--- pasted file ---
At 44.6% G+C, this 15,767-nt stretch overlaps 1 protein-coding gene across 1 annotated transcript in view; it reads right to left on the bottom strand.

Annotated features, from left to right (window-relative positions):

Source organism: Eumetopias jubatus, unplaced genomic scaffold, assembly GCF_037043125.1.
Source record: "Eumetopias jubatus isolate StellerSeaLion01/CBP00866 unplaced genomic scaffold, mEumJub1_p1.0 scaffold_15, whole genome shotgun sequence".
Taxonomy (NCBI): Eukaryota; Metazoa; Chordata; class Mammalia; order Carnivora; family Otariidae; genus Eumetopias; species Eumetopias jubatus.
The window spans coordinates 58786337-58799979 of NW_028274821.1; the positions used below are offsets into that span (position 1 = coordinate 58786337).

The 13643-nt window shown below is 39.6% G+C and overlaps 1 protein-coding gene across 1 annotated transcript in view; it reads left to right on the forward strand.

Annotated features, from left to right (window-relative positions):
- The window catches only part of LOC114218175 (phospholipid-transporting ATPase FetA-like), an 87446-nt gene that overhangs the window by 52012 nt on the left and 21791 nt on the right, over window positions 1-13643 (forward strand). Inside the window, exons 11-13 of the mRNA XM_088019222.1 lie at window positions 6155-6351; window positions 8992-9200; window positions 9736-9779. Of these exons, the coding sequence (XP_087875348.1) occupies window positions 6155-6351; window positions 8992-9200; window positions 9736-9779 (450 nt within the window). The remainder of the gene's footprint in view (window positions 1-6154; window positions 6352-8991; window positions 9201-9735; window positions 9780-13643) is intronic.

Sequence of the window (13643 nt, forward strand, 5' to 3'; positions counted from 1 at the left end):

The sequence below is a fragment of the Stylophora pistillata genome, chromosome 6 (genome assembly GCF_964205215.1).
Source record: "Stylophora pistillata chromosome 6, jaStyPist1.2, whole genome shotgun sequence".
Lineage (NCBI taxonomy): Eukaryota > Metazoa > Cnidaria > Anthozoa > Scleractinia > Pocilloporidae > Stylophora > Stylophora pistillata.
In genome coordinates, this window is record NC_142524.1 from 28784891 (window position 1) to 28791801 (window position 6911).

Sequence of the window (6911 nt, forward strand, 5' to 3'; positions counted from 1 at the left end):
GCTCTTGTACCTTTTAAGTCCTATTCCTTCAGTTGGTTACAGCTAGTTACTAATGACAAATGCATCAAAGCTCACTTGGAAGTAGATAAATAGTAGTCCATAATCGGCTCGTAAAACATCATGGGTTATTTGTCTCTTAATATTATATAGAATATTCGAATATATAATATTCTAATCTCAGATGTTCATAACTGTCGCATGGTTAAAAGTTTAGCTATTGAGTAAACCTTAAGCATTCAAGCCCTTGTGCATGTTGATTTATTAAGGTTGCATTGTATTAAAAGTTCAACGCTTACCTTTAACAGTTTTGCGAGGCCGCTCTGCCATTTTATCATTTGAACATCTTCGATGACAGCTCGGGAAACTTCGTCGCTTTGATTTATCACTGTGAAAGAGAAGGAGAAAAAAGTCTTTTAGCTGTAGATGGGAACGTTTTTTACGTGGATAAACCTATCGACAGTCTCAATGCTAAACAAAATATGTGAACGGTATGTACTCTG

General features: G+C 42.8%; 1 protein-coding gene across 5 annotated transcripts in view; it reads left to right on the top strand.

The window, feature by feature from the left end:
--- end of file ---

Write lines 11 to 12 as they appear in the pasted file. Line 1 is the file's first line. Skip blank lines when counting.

The sequence below is a fragment of the Stylophora pistillata genome, chromosome 6 (genome assembly GCF_964205215.1).
Source record: "Stylophora pistillata chromosome 6, jaStyPist1.2, whole genome shotgun sequence".